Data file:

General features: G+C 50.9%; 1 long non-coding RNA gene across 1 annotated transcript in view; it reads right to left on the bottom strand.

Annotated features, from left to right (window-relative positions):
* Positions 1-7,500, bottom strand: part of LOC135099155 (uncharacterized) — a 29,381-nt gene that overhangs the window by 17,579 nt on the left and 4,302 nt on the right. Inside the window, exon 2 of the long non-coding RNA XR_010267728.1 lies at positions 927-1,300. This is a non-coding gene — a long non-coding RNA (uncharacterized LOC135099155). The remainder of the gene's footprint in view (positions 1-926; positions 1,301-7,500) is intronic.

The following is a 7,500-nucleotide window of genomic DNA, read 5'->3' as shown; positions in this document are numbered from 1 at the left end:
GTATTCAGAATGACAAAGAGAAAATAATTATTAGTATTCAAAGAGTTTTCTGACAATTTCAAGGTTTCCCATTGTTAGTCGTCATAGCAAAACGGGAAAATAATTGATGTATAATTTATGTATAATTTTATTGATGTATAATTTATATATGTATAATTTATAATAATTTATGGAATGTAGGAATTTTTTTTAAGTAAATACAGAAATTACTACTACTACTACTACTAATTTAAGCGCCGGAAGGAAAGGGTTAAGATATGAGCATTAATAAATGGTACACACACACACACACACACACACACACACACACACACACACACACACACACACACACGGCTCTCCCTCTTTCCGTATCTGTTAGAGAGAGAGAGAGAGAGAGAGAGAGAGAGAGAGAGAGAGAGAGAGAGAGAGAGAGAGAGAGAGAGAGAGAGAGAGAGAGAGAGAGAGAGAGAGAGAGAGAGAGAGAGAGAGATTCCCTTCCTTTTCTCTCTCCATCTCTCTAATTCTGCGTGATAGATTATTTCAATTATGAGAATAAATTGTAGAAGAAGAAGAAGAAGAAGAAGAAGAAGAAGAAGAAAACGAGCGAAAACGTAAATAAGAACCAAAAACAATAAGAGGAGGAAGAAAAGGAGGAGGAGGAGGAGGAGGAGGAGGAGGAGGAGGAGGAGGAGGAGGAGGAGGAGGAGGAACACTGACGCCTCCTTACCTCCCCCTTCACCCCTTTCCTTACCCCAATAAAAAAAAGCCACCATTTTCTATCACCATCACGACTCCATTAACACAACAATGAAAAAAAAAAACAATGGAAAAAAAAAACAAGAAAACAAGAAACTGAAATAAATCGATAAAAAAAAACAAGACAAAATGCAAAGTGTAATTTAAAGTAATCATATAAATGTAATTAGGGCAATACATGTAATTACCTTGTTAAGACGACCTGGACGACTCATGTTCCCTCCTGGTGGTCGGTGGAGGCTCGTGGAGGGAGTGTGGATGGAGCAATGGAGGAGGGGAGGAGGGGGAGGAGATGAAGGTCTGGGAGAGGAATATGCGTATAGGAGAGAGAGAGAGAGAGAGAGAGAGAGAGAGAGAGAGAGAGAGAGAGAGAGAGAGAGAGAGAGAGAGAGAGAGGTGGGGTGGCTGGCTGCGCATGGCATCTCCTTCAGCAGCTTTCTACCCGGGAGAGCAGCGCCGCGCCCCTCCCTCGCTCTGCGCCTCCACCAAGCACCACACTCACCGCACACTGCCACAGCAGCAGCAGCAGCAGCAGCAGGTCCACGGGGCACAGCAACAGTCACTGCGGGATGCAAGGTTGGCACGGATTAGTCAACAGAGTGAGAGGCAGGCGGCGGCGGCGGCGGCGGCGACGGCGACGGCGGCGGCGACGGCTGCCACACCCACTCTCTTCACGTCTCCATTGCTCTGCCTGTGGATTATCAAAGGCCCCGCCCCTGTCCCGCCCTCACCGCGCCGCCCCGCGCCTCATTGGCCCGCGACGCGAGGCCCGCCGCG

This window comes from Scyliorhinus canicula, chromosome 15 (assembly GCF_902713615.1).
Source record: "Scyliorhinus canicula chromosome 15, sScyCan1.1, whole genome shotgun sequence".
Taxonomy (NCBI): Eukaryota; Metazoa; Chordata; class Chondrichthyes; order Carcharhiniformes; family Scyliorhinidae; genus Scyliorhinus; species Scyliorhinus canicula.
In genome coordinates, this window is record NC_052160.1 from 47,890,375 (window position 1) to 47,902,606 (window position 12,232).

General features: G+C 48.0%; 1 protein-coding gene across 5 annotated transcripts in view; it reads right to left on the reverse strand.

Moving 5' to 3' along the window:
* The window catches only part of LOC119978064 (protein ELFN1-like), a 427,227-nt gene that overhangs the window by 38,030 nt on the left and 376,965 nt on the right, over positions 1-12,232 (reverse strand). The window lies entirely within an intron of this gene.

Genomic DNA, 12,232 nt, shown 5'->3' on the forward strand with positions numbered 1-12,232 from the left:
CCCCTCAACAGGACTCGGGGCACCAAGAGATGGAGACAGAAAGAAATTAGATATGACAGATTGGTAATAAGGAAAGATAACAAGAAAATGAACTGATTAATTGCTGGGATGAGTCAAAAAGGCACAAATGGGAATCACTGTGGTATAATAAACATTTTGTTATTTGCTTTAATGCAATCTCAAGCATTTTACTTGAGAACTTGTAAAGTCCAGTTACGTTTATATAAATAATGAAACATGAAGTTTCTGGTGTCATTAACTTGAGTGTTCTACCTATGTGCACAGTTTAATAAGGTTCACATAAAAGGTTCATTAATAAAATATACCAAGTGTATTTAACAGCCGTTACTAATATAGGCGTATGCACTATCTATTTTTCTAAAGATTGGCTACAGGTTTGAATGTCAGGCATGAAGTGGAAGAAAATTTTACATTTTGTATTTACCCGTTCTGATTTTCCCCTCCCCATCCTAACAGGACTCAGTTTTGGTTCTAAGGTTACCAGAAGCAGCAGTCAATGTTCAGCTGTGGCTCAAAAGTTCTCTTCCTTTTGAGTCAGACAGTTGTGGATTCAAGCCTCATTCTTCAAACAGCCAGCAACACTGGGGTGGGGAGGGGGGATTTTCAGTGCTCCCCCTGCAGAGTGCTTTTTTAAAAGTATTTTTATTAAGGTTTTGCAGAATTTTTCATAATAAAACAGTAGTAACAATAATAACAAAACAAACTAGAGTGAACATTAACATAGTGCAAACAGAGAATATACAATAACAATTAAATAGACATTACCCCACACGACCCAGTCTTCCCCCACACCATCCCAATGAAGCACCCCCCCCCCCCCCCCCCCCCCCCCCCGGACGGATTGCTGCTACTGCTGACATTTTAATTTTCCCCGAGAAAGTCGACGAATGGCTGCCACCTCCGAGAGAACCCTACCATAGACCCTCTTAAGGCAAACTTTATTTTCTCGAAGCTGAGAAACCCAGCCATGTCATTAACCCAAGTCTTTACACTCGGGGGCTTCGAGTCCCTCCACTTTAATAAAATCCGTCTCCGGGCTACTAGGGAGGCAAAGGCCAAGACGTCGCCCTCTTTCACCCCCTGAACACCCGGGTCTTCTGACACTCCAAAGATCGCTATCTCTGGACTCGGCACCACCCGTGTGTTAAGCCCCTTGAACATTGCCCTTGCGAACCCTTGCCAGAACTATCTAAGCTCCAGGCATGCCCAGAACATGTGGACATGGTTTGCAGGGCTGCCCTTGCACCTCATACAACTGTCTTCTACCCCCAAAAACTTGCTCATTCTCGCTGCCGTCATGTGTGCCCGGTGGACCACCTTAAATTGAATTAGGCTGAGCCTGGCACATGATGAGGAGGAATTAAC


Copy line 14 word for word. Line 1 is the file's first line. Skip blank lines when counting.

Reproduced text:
CCCCTCAACAGGACTCGGGGCACCAAGAGATGGAGACAGAAAGAAATTAGATATGACAGATTGGTAATAAGGAAAGATAACAAGAAAATGAACTGATTAATTGCTGGGATGAGTCAAAAAGGCACAAATGGGAATCACTGTGGTATAATAAACATTTTGTTATTTGCTTTAATGCAATCTCAAGCATTTTACTTGAGAACTTGTAAAGTCCAGTTACGTTTATATAAATAATGAAACATGAAGTTTCTGGTGTCATTAACTTGAGTGTTCTACCTATGTGCACAGTTTAATAAGGTTCACATAAAAGGTTCATTAATAAAATATACCAAGTGTATTTAACAGCCGTTACTAATATAGGCGTATGCACTATCTATTTTTCTAAAGATTGGCTACAGGTTTGAATGTCAGGCATGAAGTGGAAGAAAATTTTACATTTTGTATTTACCCGTTCTGATTTTCCCCTCCCCATCCTAACAGGACTCAGTTTTGGTTCTAAGGTTACCAGAAGCAGCAGTCAATGTTCAGCTGTGGCTCAAAAGTTCTCTTCCTTTTGAGTCAGACAGTTGTGGATTCAAGCCTCATTCTTCAAACAGCCAGCAACACTGGGGTGGGGAGGGGGGATTTTCAGTGCTCCCCCTGCAGAGTGCTTTTTTAAAAGTATTTTTATTAAGGTTTTGCAGAATTTTTCATAATAAAACAGTAGTAACAATAATAACAAAACAAACTAGAGTGAACATTAACATAGTGCAAACAGAGAATATACAATAACAATTAAATAGACATTACCCCACACGACCCAGTCTTCCCCCACACCATCCCAATGAAGCACCCCCCCCCCCCCCCCCCCCCCCCCCCGGACGGATTGCTGCTACTGCTGACATTTTAATTTTCCCCGAGAAAGTCGACGAATGGCTGCCACCTCCGAGAGAACCCTACCATAGACCCTCTTAAGGCAAACTTTATTTTCTCGAAGCTGAGAAACCCAGCCATGTCATTAACCCAAGTCTTTACACTCGGGGGCTTCGAGTCCCTCCACTTTAATAAAATCCGTCTCCGGGCTACTAGGGAGGCAAAGGCCAAGACGTCGCCCTCTTTCACCCCCTGAACACCCGGGTCTTCTGACACTCCAAAGATCGCTATCTCTGGACTCGGCACCACCCGTGTGTTAAGCCCCTTGAACATTGCCCTTGCGAACCCTTGCCAGAACTATCTAAGCTCCAGGCATGCCCAGAACATGTGGACATGGTTTGCAGGGCTGCCCTTGCACCTCATACAACTGTCTTCTACCCCCAAAAACTTGCTCATTCTCGCTGCCGTCATGTGTGCCCGGTGGACCACCTTAAATTGAATTAGGCTGAGCCTGGCACATGATGAGGAGGAATTAAC